Russia's Gazprom says global LNG glut pressures global gas prices

MOSCOW/LONDON, Feb 13 (Reuters) - Excessive supplies of liquefied natural gas (LNG) as well as brimming storage have put pressure on natural gas prices in Europe and Asia, dimming forecasts for exports, Russian gas giant Gazprom said on Thursday.

Demand for energy has been dampened by warm winter weather in Europe as well an outbreak of a new coronavirus in China, which further pressured Asian LNG spot prices LNG-AS to a record low below $3 per million British thermal units (mmBtu) last week.

Elena Burmistrova, head of Gazprom’s exports unit, told a meeting of investors in London that times were hard for all gas suppliers.

“I spoke to our LNG traders this morning, they confirmed the volumes which are “on the water”, and those are unsold volumes, are around 20 million tonnes,” she said when asked for Gazprom’s export forecast.

An analyst with data intelligence firm Kpler told Reuters that 15 LNG tankers were flagged as “floating storage” globally, with 11 of them scattered across Asia as the coronavirus outbreak hit gas demand in China.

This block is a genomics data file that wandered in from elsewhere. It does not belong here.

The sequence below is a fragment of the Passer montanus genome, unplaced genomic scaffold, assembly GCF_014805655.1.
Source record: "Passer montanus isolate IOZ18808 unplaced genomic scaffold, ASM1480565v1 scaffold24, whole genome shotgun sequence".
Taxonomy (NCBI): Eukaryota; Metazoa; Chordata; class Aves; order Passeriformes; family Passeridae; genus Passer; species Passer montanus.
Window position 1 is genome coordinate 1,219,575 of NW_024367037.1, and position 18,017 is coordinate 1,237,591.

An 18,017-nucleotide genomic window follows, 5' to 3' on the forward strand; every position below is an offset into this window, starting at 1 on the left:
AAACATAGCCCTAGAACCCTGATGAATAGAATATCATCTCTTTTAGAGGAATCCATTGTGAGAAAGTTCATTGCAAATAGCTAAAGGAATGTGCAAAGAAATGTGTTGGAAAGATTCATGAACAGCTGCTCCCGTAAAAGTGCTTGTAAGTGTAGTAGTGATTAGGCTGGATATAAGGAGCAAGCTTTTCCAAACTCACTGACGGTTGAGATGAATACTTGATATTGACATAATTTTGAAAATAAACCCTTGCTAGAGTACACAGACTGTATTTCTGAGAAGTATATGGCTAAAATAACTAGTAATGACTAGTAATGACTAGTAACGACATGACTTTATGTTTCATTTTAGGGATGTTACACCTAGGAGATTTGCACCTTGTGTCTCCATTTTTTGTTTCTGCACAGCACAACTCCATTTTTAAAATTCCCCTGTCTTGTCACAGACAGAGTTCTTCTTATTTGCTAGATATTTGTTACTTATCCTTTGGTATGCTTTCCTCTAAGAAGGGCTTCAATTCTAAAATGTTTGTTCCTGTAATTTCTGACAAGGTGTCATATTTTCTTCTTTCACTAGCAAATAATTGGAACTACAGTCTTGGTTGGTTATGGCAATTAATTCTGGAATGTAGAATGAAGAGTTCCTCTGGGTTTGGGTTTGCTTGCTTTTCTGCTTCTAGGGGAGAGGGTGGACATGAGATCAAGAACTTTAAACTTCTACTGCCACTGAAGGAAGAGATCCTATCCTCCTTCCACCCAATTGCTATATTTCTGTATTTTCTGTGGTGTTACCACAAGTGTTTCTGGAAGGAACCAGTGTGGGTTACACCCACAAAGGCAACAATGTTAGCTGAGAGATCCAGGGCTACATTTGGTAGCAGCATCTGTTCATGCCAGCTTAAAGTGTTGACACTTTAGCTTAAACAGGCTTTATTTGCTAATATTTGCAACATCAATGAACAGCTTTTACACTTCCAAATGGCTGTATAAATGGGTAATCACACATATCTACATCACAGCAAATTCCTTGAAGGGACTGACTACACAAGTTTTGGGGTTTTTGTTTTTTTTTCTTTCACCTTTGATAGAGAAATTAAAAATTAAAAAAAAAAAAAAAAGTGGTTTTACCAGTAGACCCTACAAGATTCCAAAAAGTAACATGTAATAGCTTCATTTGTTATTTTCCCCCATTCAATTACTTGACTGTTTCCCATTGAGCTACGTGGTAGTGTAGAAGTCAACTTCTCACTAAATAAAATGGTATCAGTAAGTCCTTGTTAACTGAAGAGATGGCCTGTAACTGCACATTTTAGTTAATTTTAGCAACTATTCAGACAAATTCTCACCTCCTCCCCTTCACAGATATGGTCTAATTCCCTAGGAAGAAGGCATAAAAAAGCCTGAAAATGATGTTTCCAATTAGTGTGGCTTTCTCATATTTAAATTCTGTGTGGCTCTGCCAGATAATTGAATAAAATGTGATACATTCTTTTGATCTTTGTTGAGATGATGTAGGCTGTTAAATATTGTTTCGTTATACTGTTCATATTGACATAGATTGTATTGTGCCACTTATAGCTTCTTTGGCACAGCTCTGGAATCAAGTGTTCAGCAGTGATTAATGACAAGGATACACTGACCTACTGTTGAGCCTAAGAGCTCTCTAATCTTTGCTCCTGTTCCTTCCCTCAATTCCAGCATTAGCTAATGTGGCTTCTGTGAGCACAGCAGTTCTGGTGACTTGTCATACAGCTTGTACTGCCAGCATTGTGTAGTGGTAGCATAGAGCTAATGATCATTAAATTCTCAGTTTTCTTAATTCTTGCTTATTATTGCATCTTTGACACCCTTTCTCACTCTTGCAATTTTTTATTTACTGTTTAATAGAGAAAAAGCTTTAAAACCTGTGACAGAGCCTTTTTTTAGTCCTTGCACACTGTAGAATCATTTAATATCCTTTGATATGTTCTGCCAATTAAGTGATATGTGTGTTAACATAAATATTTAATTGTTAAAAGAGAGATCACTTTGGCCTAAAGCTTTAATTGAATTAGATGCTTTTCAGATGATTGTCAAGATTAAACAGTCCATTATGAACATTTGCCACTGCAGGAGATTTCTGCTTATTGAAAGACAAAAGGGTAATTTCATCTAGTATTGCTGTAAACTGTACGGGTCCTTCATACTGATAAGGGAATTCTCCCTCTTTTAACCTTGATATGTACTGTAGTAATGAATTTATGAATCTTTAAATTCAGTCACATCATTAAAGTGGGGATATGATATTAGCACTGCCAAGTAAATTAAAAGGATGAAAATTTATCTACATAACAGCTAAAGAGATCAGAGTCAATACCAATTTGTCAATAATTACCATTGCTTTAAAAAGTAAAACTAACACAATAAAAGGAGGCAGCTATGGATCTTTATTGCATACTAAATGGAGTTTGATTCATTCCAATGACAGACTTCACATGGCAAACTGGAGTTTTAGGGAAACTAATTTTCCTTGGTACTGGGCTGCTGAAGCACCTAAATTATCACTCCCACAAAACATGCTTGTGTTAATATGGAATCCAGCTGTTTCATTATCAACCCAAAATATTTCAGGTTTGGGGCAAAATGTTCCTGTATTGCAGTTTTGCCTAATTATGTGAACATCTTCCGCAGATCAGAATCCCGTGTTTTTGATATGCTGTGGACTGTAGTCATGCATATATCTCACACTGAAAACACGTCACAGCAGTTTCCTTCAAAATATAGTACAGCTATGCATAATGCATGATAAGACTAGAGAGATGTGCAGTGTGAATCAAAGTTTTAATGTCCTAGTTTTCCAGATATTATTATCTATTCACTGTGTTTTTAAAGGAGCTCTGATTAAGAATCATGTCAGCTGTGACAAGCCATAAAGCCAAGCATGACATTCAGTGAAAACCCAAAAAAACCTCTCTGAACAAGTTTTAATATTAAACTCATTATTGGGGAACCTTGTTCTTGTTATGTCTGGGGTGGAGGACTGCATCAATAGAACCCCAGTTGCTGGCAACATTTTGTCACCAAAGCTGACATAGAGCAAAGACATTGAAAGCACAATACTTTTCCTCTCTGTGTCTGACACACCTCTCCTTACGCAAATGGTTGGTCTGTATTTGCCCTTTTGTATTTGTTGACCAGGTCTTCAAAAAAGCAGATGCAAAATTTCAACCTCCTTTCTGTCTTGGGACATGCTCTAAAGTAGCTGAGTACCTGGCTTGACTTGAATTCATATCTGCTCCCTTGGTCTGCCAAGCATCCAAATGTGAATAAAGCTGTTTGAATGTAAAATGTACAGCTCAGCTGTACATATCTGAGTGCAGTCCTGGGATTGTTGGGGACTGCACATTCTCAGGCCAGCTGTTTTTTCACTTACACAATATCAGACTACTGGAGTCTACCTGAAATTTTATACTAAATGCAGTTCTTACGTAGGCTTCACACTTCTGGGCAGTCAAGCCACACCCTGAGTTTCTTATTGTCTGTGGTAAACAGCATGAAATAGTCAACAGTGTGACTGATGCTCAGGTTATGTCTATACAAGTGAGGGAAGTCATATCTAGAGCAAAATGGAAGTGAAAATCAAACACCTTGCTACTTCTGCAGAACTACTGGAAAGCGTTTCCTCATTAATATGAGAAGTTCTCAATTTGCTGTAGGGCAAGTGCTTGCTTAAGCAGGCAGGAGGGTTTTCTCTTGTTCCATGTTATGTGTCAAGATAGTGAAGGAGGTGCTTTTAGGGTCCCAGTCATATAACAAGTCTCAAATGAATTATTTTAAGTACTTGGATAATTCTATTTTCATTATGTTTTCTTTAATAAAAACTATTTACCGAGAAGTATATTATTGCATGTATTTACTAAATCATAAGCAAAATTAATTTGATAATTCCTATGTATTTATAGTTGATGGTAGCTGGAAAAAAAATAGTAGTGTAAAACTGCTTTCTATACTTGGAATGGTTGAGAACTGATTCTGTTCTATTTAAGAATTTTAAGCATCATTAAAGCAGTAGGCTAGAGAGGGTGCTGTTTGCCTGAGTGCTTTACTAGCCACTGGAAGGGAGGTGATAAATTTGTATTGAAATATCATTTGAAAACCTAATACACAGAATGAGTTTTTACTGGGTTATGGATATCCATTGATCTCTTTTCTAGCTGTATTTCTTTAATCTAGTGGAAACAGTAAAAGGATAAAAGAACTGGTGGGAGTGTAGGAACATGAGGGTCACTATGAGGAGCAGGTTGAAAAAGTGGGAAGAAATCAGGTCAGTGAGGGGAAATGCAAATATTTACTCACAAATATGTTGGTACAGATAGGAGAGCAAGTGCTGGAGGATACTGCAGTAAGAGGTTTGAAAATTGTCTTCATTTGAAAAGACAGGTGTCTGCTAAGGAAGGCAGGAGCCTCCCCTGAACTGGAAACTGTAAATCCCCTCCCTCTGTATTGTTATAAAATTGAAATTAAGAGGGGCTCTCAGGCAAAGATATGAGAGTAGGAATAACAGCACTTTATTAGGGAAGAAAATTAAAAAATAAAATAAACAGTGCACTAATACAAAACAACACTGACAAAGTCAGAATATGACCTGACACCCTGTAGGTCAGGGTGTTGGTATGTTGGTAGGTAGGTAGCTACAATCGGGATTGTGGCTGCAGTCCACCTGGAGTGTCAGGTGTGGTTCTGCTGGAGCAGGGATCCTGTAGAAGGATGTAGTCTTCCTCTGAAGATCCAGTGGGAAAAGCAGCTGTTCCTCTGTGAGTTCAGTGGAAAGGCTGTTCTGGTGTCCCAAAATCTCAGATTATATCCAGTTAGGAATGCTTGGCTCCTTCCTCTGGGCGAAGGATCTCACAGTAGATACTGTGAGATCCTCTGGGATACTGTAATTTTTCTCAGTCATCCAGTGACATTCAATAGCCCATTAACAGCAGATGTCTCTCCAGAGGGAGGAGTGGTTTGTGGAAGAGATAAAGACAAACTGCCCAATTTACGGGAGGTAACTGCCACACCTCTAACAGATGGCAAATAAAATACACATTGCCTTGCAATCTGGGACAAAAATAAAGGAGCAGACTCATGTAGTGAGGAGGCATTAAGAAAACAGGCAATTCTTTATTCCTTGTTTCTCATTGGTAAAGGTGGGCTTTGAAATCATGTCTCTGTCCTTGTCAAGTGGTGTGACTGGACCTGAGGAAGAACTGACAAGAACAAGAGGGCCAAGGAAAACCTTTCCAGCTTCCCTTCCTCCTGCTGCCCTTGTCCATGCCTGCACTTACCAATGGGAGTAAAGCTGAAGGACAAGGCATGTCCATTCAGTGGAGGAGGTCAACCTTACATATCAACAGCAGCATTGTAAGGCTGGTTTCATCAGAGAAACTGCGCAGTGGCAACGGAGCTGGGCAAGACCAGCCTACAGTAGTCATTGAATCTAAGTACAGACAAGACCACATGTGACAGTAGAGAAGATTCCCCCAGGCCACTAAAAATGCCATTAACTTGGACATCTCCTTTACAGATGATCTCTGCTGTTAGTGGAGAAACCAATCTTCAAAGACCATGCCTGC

The virus has affected about 60,000 people globally and had a wide impact on demand for all kinds of energy

“It’s hard to imagine that all those volumes will not pressure the market,” Burmistrova said.

According to Gazprom Bank, Gazprom’s gas sales to Western Europe, a key source of revenue, fell in January by 26 percent year-on-year.

Exports to Europe last year edged down to 199 billion cubic metres (bcm) from a record-high 202 bcm in 2018, leaving its share of the European gas market at around 36%.

Burmistrova said natural gas inventories in Europe had exceeded their usual levels to reach around 104-105 bcm and the bulk of Gazprom’s clients were currently taking significantly less gas.

At another investor meeting in New York on Tuesday, she said that Gazprom hoped that China, not Europe, would absorb the bulk of U.S. LNG volumes after a trade deal between Washington and Beijing. (Reporting by Vladimir Soldatkin and Dmitry Zhdannikov; Editing by Kirsten Donovan)